August 29, 2011
In Area 2, we revealed part of a paved floor in Room 28, at the part which is south of wall Γ (fig.1). Therefore it becomes apparent that the excavation has reached or almost reached the floor level both in Room 28 and area 19. Also, in Trench H’ which is parallel to Trench Θ’ at the north, we brought to light, just before the end of this year’s excavation, a paved floor which is the same with that unearthed across the south face of Wall Γ (fig.2). Once more, the excavation in Area 2 gave some remarkable finds. Apart from the usual conical cups and some other vessels, we found a horn of a big animal (fig.3) and a sherd which is decorated with bands and spirals coming from the well-known chalices which were used in rituals (fig.4). Also, a big quern stone, a stone grinder, a bead made of agate (fig. 5), a bronze pin (fig.6). A unique find was a bronze figurine of an adorant which is one of the most important finds of this period and eminent example of Minoan metallurgy (fig.7).
Last week, in Trench Θ΄, we removed great quantities of schist slabs and lepidha earth (hard-packed gray clay) as well as medium size limestones indicating that we were excavating the fallen storey. The excavation goes on this week by removing six layers of soil reaching the surface of the floor gradually revealing thick layers of burnt black and red soil as well as carbonised wood. The evidence indicates that a great fire took place in this area, where probably a wooden floor or other wooden structures were in use (fig.8). Since we gradually reached the floor level we unearthed a great number of vessels˙ many of them were concentrated at the threshold of the corridor (fig.9). In total, we numbered 47 vessels at the floor level, many of them intact. Most of them were conical cups (10), but we also revealed a few spherical cups, a jug , as well as a cylindrical vessel, which was probably used as a stand for a large vessel (fig.11). Among the interesting mobile finds revealed, there was a ceramic ellipsoid object (fig. 12) which might have been used as a spindle whorl, as well as a pin head made of bone which bears decoration with a rosette (wheel pattern) consisting of four leaves.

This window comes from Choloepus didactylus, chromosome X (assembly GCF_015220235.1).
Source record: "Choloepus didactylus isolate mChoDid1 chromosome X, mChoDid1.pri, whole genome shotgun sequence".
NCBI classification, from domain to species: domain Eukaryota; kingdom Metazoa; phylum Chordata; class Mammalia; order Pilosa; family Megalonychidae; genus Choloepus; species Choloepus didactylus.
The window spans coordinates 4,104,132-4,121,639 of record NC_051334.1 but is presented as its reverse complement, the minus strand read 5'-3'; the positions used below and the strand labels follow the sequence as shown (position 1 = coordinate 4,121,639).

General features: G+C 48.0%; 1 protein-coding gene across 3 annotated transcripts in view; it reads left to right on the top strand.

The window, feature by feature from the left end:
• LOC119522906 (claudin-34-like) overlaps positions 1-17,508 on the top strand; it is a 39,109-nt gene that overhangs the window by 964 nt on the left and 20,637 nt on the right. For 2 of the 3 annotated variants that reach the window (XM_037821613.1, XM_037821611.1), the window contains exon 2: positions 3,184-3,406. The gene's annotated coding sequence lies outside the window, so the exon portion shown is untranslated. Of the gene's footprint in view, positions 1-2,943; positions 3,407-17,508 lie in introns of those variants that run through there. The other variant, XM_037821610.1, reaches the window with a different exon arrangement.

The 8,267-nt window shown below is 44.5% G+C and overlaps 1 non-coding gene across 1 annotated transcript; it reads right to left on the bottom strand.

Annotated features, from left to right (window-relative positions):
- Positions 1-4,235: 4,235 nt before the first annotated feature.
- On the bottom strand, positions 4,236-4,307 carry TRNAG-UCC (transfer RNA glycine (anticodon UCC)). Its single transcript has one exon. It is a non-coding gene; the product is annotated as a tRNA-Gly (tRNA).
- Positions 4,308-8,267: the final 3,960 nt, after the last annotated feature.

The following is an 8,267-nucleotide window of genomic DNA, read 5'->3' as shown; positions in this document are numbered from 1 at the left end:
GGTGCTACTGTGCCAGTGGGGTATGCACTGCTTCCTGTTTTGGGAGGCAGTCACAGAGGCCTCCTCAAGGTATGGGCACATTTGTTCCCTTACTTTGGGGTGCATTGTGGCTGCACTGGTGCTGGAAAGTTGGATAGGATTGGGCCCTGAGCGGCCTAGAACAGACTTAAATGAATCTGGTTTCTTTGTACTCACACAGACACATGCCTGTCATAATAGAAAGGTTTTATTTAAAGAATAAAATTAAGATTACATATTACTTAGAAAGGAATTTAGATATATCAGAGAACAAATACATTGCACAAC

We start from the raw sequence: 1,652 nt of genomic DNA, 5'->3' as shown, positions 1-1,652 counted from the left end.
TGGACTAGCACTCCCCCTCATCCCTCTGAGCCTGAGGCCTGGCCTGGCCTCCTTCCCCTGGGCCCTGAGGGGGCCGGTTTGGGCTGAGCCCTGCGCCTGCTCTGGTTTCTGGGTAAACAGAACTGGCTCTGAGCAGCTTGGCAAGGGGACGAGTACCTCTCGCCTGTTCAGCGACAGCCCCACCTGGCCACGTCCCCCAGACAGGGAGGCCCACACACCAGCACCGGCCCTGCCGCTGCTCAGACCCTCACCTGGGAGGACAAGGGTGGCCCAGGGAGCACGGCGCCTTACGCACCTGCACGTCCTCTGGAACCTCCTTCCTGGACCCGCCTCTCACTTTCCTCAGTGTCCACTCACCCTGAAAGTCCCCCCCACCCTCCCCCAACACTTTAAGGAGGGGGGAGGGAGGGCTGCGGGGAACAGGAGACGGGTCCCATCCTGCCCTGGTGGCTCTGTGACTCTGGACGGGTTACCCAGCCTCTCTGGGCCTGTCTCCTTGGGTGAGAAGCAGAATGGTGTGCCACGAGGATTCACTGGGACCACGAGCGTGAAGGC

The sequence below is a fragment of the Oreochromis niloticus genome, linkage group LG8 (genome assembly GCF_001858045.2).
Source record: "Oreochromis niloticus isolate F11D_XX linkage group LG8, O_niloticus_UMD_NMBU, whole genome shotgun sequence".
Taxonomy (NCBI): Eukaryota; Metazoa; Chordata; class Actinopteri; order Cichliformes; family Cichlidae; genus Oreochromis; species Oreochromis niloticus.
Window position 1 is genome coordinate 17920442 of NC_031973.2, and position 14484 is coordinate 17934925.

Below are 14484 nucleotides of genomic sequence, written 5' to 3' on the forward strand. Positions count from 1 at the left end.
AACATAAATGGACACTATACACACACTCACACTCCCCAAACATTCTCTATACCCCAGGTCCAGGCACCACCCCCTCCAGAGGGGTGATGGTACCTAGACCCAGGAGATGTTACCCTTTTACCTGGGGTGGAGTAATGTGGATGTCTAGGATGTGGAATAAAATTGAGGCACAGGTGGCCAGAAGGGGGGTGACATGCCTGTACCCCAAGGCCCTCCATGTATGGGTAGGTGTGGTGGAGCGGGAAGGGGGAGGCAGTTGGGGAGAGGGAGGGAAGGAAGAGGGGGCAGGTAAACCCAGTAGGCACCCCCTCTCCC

After 5 weeks of excavation we completely unearthed the paved floor of Corridor 16 (fig. 16), consisting of two thresholds and 28 limestone slabs. It is very important for the use of this area that two low walls came to light (wall Δ, ΣΤ), dividing the Trench Θ’ with area 19 and the corridor 16 with Trench Θ’ accordingly, indicating that a separate room existed there. Therefore, we decided to give a separate number to that Room (49). Also, another low diagonal wall was revealed at the middle of Room 49, for which, we cannot yet identify its actual use. Although we haven’t yet reached the floor, it is highly probable that this area was also paved with limestone slabs as is the case with area 28 which is parallel to room 49. See the photograph below for the various architectural features revealed.
In area 2, we decided to remove the Roman hearth in order to examine the underlying structures (fig.1). Below the hearth, the paved floor which is visible in the remaining room, also came to light (fig.2) It is dated at the earliest phase of Area 3. The Roman hearth was reconstructed nearby the trench.